Irreducible Complexity (IC) suggests that certain cases of objects or systems of extreme complexity could not have spontaneously happened, because natural events are not truly random, but follow specific statistical and physical laws. These laws preclude their initial assembly by mere accident, because the steps are sufficiently long and complex, and the environments so delicate and unlikely, that the objects/systems must have been forced into existence by deliberate intent. Sentient and directed willpower is the simplest alternate explanation and most likely force to have made the environments and carried out the steps to create those objects (highly complex systems) .
This is an interesting video.
Here is a very good video response to this subject of "irreducible complexity":
However its not a scientific argument against Irreducible Complexity.
Its actually just another cleverly constructed propaganda piece with recent Evolutionist objections.
The very opening gives us a good idea what we can expect in what follows.
"Quote Mining" Darwin...?
0:00 - 1:20 min, The 'reasonable' sounding narrator with the English accent begins with a complaint against opponents about "quote-mining", although as expected, he names no offenders.
Apparently these unknown "quote-miners" misuse Darwin, because they quote his remarks about the apparent absurdity of an EYE evolving, out of context, and without qualifying statements..
We will take the narrator's word for it that he himself has provided adequate context:
The above shows Darwin did believe the eye evolved (obviously).
The last quote however, is not as unambiguous as the narrator would like:
First of all, it does seem rather clear that Darwin here concedes that
the 'evolution of an eye' does at least appear absurd, and since he is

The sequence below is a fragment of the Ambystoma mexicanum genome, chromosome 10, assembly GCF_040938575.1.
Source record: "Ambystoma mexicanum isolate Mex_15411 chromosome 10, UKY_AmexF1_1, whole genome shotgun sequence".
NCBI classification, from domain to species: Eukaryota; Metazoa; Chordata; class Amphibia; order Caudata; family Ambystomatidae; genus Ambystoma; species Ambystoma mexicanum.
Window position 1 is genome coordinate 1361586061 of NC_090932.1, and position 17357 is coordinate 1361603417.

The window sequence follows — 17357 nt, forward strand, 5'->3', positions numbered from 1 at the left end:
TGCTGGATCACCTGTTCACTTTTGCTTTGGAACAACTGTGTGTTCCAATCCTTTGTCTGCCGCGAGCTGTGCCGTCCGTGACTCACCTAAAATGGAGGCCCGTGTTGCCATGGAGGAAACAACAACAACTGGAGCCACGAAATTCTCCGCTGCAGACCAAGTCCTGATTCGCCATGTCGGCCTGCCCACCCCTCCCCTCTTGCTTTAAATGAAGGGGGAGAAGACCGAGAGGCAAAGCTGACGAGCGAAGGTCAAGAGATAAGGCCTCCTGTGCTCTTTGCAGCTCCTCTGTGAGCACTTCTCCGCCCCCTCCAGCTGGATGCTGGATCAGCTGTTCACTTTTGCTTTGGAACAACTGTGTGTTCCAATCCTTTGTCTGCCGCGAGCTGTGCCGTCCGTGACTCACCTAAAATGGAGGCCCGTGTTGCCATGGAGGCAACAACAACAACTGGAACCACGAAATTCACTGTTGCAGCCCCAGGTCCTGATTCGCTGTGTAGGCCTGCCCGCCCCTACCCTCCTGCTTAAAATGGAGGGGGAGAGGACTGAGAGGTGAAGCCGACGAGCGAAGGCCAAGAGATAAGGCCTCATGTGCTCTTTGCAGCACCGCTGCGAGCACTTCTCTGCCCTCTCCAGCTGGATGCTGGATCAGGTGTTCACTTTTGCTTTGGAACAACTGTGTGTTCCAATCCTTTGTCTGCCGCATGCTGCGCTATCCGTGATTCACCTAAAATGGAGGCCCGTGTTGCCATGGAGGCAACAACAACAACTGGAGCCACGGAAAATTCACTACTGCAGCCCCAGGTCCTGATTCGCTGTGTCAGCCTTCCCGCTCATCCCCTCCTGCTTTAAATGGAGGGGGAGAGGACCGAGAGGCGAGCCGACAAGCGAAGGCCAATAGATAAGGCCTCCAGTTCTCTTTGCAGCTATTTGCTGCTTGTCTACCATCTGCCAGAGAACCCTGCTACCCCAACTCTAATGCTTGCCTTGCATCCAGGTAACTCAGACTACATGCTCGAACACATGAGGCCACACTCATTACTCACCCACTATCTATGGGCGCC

addressing fellow-scientists, including brilliant physicists who opposed him,
it can't be portrayed as "stupid" or "ignorant" to have a healthy skepticism,
when it comes to the evolution of complex organs like the eye.
If healthy skepticism by other scientists weren't normal,
the narrator would not be making a useful point at all.
That is, if only stupid or uneducated or non-scientific people
doubted the evolution of the eye, or such opinions only were tenable
100 years ago, then how can this last statement have much meaning today?
Yet the narrator goes out of his way, not only to emphasize this point,
but repeats it twice more in this video, and uses the quote again,
as an apt summary of all objections to apparently implausible evolutionary conjectures or specific sequences.
If this statement is to carry the seriousness and profundity with which
the narrator intends it to hold, then by obvious inference,
its quite reasonable to be skeptical, not only of the 'evolution' of complex organs like the eye,
but also of any vague, suspicious, or implausible reconstruction,
including the whole general theory.
And this is quite a sensible position, because the very nature of real science
demands that we be skeptical of our current knowledge, in order to
effectively search for new knowledge.